The quality of this picture isn’t great, but it’s the best visual example of a ruin bar that I have. So the story behind these uniquely Hungarian features is that a couple of decades ago, a lot of property went up for sale: old apartments, warehouses, storefronts, etc. Rather than tear them down, a group of businessmen bought the properties and fitted them with bar accoutrements, but left the rest of the individual structures intact. A lot of them have dirt floors and open roofs like the one above, and they’re filled with strange art and crumbling doorways. We went to four different ruin bars that night, and each one was incredibly unique. The first was a bit expensive (and by that I mean normally-priced) but the other three were ludicrously cheap. We’re talking the equivalent of full pints of local beer for €2. During the course of the night I made a lot of friends from the hostel, along with one lone traveler who happened to be in Budapest for business and hooked up with our group for the night. Together we drank and danced and generally made adorable fools of ourselves, and when it came time to leave our new American friend invited us to continue partying in his hotel suite. Apparently he had to catch a taxi to the airport at 4:00 am, and he wanted to stay up for a couple more hours. Under normal circumstances I would obviously never do something that screamed please murder me quite so loudly, but there were six of us, including a burly Brazilian who was over six feet tall (drool). Suffice to say that it was a surreal but tame experience.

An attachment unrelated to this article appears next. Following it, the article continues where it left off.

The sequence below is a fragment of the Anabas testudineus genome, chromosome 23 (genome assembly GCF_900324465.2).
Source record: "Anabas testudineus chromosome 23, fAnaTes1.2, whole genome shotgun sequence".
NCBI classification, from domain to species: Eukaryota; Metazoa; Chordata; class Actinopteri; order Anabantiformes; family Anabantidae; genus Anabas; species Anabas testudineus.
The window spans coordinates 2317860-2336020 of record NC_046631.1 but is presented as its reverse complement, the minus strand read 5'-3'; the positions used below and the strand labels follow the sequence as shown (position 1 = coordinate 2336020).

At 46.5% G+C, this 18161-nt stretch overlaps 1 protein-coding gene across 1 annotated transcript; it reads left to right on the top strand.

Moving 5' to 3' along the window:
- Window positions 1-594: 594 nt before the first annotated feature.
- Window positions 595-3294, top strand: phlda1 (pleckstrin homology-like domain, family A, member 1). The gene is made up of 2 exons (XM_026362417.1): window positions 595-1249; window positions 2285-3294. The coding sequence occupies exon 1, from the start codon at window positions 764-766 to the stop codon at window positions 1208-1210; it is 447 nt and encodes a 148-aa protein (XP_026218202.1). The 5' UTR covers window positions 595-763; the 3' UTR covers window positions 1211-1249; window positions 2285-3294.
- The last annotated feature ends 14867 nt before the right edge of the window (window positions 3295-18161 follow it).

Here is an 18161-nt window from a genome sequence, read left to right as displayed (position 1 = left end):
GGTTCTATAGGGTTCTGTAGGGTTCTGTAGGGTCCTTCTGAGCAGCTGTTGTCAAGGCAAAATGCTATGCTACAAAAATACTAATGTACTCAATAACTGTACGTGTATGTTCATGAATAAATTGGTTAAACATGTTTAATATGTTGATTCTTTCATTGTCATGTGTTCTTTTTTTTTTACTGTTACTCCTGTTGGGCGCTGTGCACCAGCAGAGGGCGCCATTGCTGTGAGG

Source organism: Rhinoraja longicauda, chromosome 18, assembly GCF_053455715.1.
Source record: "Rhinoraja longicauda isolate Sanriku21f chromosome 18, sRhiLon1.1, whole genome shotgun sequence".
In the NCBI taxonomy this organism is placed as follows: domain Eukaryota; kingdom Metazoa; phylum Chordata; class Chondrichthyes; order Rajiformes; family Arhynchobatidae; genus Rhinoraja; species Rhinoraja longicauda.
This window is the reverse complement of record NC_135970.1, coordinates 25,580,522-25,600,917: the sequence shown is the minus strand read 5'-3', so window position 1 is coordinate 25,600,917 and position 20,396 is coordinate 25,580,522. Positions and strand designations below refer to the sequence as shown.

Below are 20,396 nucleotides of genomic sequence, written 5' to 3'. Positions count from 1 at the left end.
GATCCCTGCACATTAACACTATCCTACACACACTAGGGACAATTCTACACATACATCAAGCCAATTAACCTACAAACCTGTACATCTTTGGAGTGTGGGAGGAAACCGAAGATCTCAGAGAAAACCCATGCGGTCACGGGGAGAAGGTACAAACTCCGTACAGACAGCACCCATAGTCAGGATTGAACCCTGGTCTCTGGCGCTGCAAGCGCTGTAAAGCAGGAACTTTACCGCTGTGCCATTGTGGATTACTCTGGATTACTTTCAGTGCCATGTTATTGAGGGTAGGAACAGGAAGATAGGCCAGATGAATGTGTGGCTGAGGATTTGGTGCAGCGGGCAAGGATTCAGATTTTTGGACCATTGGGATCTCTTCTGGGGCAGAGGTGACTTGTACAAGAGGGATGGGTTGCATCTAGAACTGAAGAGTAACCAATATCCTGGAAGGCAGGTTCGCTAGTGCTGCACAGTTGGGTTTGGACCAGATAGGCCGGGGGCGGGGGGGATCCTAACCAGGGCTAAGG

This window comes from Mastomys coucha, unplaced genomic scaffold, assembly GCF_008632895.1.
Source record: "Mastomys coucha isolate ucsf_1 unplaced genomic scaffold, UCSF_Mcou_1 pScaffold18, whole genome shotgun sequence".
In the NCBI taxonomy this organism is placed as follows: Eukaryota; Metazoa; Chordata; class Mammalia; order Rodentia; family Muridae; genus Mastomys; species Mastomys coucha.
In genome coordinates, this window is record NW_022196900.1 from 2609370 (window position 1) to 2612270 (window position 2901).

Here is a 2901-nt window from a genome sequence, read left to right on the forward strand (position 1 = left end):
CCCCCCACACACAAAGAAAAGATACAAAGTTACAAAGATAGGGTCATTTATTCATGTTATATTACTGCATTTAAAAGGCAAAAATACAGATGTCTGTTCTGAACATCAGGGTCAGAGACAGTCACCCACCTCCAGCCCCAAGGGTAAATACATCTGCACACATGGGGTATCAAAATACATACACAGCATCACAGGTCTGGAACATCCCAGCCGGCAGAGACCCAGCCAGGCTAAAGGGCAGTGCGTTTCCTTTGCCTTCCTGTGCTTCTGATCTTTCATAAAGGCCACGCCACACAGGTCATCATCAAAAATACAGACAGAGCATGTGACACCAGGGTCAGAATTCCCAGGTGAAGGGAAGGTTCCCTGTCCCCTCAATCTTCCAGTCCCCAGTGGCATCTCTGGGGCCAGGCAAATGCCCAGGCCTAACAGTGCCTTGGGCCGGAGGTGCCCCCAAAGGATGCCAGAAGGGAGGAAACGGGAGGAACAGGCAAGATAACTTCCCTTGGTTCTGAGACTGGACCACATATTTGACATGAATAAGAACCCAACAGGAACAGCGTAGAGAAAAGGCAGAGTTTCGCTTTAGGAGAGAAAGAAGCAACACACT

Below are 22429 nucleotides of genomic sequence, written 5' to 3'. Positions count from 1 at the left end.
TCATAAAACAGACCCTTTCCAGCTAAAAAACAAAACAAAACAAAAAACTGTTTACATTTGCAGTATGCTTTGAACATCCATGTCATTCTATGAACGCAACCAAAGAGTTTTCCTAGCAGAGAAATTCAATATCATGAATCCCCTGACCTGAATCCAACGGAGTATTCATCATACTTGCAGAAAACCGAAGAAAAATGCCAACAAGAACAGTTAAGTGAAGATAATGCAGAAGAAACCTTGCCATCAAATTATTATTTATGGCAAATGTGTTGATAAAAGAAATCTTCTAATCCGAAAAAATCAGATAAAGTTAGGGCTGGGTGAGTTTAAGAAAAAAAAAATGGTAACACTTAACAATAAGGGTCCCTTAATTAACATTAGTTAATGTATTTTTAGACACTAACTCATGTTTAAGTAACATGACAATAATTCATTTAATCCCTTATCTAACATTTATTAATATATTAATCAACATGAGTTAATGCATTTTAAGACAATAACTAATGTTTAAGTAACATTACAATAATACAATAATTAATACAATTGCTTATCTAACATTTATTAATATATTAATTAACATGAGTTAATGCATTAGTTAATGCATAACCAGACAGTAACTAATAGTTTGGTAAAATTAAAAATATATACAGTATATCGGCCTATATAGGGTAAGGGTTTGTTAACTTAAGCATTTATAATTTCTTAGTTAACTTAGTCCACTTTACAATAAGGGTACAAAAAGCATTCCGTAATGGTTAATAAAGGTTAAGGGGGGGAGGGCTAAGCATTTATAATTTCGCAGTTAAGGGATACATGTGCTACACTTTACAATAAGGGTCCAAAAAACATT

The next day I went wandering on my own, which, as most travelers will tell you, is essential at one point or another. There are many joys associated with traveling as part of a duo or team, but it can be just as rewarding to strike out alone. I walked along the river to the Parliament building, which is honestly one of the most gorgeous structures that I’ve ever seen. If Morticia Addams were an architect with a deep love of London (think of how dreary and full of ghosts it must be; can you see it?) then I could see her designing the Hungarian Parliament building.
Instagram drama aside, this is actually an accurate photo. I arrived just in time to witness a ceremonial changing of the guard, and then spent some more time staring in adoration. So it turns out that I just need to marry an eccentric millionaire who will love me passionately and let me build an exact replica for our home, and really, this is just further proof that I’m waiting for Gomez Addams.